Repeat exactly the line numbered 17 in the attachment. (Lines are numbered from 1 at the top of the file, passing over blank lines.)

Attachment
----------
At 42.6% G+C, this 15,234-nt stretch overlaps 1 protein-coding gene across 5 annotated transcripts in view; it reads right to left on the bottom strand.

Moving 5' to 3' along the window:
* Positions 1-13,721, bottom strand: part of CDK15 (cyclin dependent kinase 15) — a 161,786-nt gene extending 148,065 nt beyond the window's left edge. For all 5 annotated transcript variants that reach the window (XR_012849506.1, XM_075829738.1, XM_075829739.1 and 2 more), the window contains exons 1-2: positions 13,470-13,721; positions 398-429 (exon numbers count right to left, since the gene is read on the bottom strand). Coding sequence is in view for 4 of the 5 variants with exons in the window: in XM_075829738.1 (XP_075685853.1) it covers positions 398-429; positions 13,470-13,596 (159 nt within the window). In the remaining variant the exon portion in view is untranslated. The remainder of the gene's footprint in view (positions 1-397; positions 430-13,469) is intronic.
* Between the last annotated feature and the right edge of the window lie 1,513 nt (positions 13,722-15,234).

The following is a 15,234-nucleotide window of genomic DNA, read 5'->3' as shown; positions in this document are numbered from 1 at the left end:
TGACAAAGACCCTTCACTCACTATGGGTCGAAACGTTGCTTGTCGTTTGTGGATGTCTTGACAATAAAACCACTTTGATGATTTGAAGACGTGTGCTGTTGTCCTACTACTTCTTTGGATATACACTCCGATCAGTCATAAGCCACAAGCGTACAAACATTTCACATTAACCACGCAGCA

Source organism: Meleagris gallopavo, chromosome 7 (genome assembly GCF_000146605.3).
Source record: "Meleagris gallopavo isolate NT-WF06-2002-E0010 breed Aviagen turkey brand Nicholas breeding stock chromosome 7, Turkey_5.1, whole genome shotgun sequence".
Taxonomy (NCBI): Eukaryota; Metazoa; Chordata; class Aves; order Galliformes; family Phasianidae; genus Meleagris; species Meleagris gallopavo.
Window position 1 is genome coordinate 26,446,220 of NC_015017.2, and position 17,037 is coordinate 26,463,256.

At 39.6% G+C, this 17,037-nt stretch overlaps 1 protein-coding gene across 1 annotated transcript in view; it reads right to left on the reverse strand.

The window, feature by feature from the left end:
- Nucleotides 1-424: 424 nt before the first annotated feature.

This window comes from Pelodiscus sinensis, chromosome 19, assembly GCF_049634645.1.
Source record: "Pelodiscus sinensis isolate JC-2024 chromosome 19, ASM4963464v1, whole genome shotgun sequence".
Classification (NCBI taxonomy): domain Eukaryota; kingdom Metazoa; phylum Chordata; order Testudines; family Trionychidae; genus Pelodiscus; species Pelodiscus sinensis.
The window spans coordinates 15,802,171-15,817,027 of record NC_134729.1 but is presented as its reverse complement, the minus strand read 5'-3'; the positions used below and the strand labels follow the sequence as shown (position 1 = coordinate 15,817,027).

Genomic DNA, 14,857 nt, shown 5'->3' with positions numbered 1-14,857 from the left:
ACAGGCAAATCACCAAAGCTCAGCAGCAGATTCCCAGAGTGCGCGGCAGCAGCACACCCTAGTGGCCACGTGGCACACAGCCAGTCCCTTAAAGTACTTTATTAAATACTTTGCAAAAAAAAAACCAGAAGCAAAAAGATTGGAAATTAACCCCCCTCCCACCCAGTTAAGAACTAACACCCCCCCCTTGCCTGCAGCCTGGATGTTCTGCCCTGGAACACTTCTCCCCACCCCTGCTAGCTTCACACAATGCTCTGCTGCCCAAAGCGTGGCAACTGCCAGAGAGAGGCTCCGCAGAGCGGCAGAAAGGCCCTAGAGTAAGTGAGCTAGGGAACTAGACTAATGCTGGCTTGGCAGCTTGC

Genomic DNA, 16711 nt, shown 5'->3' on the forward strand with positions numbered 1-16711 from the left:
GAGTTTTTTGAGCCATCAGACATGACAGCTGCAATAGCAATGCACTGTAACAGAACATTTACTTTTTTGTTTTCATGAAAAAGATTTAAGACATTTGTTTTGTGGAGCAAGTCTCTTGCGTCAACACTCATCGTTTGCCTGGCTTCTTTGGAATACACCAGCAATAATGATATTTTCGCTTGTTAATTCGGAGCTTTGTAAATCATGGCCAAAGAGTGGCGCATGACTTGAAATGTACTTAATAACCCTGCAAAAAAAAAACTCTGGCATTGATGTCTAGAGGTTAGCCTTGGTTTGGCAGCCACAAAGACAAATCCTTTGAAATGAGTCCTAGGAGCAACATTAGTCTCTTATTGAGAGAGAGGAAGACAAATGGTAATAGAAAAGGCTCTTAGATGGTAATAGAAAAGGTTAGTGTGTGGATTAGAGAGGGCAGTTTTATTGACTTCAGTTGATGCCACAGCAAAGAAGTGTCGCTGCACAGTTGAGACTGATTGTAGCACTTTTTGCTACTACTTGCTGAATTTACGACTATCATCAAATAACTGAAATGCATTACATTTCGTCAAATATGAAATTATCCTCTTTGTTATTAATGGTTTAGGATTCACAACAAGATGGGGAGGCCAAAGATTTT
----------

The window spans coordinates 15,802,171-15,817,027 of record NC_134729.1 but is presented as its reverse complement, the minus strand read 5'-3'; the positions used below and the strand labels follow the sequence as shown (position 1 = coordinate 15,817,027).